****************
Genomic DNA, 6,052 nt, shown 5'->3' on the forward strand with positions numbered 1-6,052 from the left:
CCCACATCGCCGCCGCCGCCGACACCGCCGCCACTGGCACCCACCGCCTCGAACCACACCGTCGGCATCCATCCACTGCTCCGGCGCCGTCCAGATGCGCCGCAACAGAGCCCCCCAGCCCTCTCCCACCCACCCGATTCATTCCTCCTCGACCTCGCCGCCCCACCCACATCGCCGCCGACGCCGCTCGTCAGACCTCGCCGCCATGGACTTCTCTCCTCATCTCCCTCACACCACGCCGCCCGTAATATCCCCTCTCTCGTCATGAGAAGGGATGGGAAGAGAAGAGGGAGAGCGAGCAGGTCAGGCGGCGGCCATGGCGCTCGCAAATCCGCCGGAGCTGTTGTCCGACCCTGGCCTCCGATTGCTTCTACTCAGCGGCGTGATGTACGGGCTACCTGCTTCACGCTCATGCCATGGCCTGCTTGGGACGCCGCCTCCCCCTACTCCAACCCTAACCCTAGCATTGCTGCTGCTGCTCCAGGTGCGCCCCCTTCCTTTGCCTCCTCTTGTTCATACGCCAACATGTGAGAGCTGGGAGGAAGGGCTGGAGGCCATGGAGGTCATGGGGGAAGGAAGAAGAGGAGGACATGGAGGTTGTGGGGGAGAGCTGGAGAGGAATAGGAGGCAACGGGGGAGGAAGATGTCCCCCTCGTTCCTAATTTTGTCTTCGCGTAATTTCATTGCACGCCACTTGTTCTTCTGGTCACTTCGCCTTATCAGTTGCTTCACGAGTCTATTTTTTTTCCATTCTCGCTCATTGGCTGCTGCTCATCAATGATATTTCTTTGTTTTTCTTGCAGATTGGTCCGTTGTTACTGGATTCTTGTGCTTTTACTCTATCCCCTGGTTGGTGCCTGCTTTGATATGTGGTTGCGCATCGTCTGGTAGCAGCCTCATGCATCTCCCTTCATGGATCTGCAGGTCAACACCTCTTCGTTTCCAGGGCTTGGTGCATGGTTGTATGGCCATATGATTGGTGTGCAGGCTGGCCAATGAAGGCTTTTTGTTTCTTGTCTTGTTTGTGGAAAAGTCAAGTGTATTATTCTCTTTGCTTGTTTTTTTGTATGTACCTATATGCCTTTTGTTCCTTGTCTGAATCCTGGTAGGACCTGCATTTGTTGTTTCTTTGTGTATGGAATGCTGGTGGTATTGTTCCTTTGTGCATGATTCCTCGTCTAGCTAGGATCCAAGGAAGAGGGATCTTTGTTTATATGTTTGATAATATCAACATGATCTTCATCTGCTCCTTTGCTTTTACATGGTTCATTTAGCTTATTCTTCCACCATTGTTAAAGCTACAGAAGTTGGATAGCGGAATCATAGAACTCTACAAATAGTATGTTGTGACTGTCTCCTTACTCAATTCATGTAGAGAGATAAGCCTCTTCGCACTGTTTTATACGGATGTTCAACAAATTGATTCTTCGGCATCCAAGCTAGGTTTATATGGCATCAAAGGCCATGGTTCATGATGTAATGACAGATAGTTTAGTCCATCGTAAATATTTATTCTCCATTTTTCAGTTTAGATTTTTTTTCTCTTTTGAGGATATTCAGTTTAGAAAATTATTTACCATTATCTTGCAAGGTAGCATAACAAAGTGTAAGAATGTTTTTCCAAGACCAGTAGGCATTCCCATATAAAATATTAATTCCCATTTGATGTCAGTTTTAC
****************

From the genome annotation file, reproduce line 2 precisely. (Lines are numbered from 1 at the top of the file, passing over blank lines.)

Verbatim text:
CCCACATCGCCGCCGCCGCCGACACCGCCGCCACTGGCACCCACCGCCTCGAACCACACCGTCGGCATCCATCCACTGCTCCGGCGCCGTCCAGATGCGCCGCAACAGAGCCCCCCAGCCCTCTCCCACCCACCCGATTCATTCCTCCTCGACCTCGCCGCCCCACCCACATCGCCGCCGACGCCGCTCGTCAGACCTCGCCGCCATGGACTTCTCTCCTCATCTCCCTCACACCACGCCGCCCGTAATATCCCCTCTCTCGTCATGAGAAGGGATGGGAAGAGAAGAGGGAGAGCGAGCAGGTCAGGCGGCGGCCATGGCGCTCGCAAATCCGCCGGAGCTGTTGTCCGACCCTGGCCTCCGATTGCTTCTACTCAGCGGCGTGATGTACGGGCTACCTGCTTCACGCTCATGCCATGGCCTGCTTGGGACGCCGCCTCCCCCTACTCCAACCCTAACCCTAGCATTGCTGCTGCTGCTCCAGGTGCGCCCCCTTCCTTTGCCTCCTCTTGTTCATACGCCAACATGTGAGAGCTGGGAGGAAGGGCTGGAGGCCATGGAGGTCATGGGGGAAGGAAGAAGAGGAGGACATGGAGGTTGTGGGGGAGAGCTGGAGAGGAATAGGAGGCAACGGGGGAGGAAGATGTCCCCCTCGTTCCTAATTTTGTCTTCGCGTAATTTCATTGCACGCCACTTGTTCTTCTGGTCACTTCGCCTTATCAGTTGCTTCACGAGTCTATTTTTTTTCCATTCTCGCTCATTGGCTGCTGCTCATCAATGATATTTCTTTGTTTTTCTTGCAGATTGGTCCGTTGTTACTGGATTCTTGTGCTTTTACTCTATCCCCTGGTTGGTGCCTGCTTTGATATGTGGTTGCGCATCGTCTGGTAGCAGCCTCATGCATCTCCCTTCATGGATCTGCAGGTCAACACCTCTTCGTTTCCAGGGCTTGGTGCATGGTTGTATGGCCATATGATTGGTGTGCAGGCTGGCCAATGAAGGCTTTTTGTTTCTTGTCTTGTTTGTGGAAAAGTCAAGTGTATTATTCTCTTTGCTTGTTTTTTTGTATGTACCTATATGCCTTTTGTTCCTTGTCTGAATCCTGGTAGGACCTGCATTTGTTGTTTCTTTGTGTATGGAATGCTGGTGGTATTGTTCCTTTGTGCATGATTCCTCGTCTAGCTAGGATCCAAGGAAGAGGGATCTTTGTTTATATGTTTGATAATATCAACATGATCTTCATCTGCTCCTTTGCTTTTACATGGTTCATTTAGCTTATTCTTCCACCATTGTTAAAGCTACAGAAGTTGGATAGCGGAATCATAGAACTCTACAAATAGTATGTTGTGACTGTCTCCTTACTCAATTCATGTAGAGAGATAAGCCTCTTCGCACTGTTTTATACGGATGTTCAACAAATTGATTCTTCGGCATCCAAGCTAGGTTTATATGGCATCAAAGGCCATGGTTCATGATGTAATGACAGATAGTTTAGTCCATCGTAAATATTTATTCTCCATTTTTCAGTTTAGATTTTTTTTCTCTTTTGAGGATATTCAGTTTAGAAAATTATTTACCATTATCTTGCAAGGTAGCATAACAAAGTGTAAGAATGTTTTTCCAAGACCAGTAGGCATTCCCATATAAAATATTAATTCCCATTTGATGTCAGTTTTAC